Mad Dash

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I have to get it done.

Someone’s waiting for it.

I promised.

I always do it.

Nobody else can do it.

Nobody else will do it.

It’s my job.

I’m good at it,

Heck, I’m brilliant at it.

But it’s teachable, OK?

It keeps piling on.

The more I do the more they want.

Just when I think it’s finished, there’s more.

I want to do lots of things.

Must squeeze those in:

Gotta rest,

Gotta exercise,

Gotta eat,

Gotta read,

Gotta be there for the boys.

Must do it well.

Quality.

Must get their thanks.

What if I didn’t do it?

What if I didn’t do the laundry this weekend?

What if I let everyone fend for themselves?

No schlepping baskets down the stairs,

No shifting loads: washer to dryer,

Dryer to basket.

Actually it’s the other way around:

Gotta have method.

No folding in front of the TV,

Multi-tasking,

Using my time well.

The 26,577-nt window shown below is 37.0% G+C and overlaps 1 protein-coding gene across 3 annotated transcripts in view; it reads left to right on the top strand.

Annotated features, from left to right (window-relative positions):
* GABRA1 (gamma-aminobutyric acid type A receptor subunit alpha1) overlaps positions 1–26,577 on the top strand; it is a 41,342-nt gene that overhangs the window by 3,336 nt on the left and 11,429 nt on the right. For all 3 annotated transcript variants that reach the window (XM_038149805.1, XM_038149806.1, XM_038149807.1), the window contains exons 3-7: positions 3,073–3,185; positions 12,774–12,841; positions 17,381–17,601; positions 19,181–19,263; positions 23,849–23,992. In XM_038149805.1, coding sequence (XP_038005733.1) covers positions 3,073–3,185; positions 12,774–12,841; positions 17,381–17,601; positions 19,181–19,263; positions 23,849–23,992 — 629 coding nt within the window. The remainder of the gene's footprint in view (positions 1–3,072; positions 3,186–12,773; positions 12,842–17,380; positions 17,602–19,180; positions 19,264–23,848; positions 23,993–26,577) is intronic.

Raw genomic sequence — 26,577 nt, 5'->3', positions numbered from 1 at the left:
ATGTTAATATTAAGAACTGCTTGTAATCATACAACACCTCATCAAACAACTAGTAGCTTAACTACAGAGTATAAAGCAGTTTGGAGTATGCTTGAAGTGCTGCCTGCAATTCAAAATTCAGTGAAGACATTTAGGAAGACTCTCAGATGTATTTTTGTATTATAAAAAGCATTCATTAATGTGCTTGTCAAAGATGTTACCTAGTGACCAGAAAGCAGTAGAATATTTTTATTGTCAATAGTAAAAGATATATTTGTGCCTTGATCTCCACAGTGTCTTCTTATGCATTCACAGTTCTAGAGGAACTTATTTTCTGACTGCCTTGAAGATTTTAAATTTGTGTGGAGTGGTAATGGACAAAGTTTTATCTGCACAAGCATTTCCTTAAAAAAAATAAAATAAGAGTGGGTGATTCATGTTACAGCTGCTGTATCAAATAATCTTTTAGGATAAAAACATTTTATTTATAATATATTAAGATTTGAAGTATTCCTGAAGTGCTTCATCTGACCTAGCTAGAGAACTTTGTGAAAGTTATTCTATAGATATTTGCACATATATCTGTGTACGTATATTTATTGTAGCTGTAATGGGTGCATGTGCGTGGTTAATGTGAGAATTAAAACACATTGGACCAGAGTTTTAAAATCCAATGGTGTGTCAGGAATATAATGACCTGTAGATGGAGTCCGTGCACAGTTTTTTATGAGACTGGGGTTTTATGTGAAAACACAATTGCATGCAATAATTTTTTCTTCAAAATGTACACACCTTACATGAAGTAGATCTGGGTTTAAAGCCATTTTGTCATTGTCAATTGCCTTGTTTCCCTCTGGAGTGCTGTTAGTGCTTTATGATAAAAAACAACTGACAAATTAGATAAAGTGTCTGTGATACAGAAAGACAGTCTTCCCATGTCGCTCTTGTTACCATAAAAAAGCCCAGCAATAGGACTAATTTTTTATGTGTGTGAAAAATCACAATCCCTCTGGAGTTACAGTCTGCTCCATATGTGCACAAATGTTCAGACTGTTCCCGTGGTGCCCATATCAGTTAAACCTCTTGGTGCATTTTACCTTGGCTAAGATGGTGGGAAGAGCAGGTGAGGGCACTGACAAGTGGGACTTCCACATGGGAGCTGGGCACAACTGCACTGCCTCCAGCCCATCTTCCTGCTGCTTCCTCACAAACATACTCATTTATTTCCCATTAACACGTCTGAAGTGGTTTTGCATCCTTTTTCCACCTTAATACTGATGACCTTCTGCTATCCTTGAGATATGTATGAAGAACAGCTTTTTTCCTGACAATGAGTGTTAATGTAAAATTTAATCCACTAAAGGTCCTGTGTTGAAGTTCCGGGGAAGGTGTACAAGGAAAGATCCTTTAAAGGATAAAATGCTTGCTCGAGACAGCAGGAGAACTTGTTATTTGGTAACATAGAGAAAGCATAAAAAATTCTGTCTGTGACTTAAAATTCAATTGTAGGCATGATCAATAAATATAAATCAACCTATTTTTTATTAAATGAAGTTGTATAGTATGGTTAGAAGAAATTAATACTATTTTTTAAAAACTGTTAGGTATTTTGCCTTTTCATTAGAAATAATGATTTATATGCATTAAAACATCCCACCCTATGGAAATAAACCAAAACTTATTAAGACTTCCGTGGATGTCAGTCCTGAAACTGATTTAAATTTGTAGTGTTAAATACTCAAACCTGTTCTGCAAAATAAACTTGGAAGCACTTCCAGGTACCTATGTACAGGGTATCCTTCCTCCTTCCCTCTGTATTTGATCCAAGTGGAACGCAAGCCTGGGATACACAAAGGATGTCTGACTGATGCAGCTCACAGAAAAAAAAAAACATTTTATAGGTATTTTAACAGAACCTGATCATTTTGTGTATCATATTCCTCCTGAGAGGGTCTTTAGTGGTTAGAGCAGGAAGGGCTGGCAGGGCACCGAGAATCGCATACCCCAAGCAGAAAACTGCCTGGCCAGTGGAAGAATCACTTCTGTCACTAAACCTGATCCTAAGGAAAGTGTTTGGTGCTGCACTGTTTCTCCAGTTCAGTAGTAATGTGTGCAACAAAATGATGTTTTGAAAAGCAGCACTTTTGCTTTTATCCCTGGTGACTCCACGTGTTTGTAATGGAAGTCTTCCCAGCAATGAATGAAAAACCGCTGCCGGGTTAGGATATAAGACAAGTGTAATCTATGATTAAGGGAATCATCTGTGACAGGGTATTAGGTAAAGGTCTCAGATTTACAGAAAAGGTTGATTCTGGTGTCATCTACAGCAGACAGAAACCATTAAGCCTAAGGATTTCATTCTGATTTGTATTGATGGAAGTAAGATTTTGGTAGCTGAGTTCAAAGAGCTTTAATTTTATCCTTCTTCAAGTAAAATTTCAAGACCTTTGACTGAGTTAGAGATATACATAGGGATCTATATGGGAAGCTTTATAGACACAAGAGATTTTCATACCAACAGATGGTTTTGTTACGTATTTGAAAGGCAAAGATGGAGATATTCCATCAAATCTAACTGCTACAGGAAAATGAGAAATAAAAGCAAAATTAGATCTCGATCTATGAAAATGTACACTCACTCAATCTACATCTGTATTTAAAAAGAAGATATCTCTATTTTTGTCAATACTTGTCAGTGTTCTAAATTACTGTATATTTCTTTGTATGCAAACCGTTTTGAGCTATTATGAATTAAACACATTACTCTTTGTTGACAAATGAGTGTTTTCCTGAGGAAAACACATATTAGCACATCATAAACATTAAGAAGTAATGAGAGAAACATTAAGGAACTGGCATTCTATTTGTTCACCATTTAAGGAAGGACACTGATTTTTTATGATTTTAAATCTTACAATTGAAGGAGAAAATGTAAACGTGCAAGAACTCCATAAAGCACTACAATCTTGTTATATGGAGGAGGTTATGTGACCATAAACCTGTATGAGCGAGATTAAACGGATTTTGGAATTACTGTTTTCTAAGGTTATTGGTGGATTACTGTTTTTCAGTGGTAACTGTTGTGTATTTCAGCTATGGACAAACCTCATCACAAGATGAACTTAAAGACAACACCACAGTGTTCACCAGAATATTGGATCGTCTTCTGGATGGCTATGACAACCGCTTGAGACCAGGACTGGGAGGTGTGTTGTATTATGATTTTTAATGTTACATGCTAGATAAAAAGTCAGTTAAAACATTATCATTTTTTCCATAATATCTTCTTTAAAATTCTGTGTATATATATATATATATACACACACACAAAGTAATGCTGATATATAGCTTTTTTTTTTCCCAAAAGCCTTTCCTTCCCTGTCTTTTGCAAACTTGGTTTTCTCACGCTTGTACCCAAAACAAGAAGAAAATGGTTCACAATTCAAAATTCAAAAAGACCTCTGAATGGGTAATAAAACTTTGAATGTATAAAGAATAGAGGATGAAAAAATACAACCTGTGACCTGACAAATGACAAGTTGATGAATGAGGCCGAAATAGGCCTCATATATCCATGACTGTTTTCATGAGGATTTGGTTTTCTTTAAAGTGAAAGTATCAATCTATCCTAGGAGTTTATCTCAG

So what if we have dirty laundry?

Maybe I could do my own

But then they’d be small loads.

Waste of water.

But wouldn’t it be nice just one weekend without laundry?

Time to write,

Go out,

Take it slow.

Watch life unfold.

Do nothing.

Let the world flow by.

Now wouldn’t that be nice?

Train

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Handkerchief in the breeze

The station left behind

Lines of clothes in the sun

Backs of houses say goodbye

Water towers name the towns

Wild flowers everywhere

Clouds above, tracks below

Wind and dust and letting go

 

Rows of corn in a field

Herds of cows on a hill,

An owl perched up a tree

A deer still in the shade

Stream rushing under bridge

Children racing for a bus

Wheels chugging over steel

Down my face run the tears